Colonial liberalism

From Wikipedia, the free encyclopedia
Jump to: navigation, search

Colonial liberalism was the political movement that was active in the Australian colonies between the 1850s and the 1890s that combined liberalism with the demands of the Chartists. Colonial liberalism was a unique movement that was unlike anything in any other country. This movement led to particular approaches to education, trade, industrial relations and economic management being developed which were used by the Australian colonies and later the federated Commonwealth of Australia. This radical movement helped give birth to the foundations of the Australian ideals of democracy, egalitarianism and the 'Fair Go' in life. Colonial liberalism had a major impact in the Australian colonies until the labour strikes of the 1890s led to the formation of the Australian Labor Party and the Australian labour movement.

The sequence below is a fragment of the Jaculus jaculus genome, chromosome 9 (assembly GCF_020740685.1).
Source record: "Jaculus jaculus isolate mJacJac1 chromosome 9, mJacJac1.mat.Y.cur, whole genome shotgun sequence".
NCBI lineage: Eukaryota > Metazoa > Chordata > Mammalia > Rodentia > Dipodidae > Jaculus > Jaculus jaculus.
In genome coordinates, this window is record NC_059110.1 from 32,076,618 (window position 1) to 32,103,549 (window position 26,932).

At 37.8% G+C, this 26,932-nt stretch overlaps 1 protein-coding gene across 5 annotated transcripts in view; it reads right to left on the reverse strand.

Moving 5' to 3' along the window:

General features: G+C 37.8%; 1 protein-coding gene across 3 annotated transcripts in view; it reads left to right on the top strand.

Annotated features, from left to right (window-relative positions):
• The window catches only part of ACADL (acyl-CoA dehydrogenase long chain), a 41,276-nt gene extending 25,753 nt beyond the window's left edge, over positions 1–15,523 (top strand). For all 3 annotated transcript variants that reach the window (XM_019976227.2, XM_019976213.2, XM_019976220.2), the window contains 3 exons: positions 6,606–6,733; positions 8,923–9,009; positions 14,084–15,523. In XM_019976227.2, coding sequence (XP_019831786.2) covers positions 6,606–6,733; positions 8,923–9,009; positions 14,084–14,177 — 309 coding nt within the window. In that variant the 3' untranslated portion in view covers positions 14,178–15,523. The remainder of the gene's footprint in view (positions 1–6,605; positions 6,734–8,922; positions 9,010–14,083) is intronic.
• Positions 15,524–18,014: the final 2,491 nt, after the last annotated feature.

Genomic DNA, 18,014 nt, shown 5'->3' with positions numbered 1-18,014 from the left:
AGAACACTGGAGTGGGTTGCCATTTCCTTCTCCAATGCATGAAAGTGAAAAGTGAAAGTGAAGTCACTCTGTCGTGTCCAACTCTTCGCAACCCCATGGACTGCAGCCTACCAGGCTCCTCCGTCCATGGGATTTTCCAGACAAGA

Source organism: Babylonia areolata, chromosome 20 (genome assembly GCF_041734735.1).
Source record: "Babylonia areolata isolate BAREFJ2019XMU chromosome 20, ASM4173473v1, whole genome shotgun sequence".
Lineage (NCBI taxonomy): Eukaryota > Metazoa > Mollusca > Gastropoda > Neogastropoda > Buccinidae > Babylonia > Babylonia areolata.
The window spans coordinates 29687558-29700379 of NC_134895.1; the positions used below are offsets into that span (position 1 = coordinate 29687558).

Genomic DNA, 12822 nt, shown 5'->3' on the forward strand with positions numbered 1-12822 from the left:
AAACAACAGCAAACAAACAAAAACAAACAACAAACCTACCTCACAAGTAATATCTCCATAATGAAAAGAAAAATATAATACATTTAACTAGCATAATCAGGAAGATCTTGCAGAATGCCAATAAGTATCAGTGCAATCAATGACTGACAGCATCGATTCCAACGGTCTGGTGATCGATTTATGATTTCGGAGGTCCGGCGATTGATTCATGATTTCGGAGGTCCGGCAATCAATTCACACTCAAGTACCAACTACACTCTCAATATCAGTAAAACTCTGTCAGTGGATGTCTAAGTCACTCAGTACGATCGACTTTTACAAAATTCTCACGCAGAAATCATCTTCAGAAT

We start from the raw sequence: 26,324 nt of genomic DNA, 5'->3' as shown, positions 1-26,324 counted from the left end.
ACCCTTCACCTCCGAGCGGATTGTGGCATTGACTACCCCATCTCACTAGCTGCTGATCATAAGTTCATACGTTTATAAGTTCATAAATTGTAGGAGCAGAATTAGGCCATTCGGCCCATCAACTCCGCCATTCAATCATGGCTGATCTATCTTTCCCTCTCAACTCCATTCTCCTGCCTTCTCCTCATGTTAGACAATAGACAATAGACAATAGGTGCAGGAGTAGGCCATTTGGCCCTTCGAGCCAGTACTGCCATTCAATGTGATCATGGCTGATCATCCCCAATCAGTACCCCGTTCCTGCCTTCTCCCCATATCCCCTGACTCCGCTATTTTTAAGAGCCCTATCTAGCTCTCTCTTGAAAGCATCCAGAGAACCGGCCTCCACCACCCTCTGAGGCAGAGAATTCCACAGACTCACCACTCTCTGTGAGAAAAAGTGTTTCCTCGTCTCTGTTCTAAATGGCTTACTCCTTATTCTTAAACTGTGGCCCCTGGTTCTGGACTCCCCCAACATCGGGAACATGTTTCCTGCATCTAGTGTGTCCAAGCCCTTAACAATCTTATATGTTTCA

The Australian gold rush (starting in 1851) led to a huge influx of emigrants to the colonies, including a signiciant number of Chartists and Liberals. The liberals were used to fighting the conservative forces of society, and demanding political reform such as the Reform Acts 1832. The chartists in Britain were unable to obtain the same rights. In Australia, there were very little conservative forces to rail against. Because of the semi-universal suffrage obtained by the colonies in the 1850s, the liberal and chartists were able to effect widespread change and gain seats in parliament. Colonial liberals had majorities in the governments of NSW, Victoria and South Australia by 1860. These governments instituted compulsory, secular state schools, built railways, and promoted prosperity for the middle and working classes; the vast majority of the population.

Notable Colonial Liberals

See also[edit]

References[edit]

  • McDermott, Alex. Australian History for Dummies. For Dummies: Wiley Publishing Australia, 2011. ISBN 978-1-74216-999-6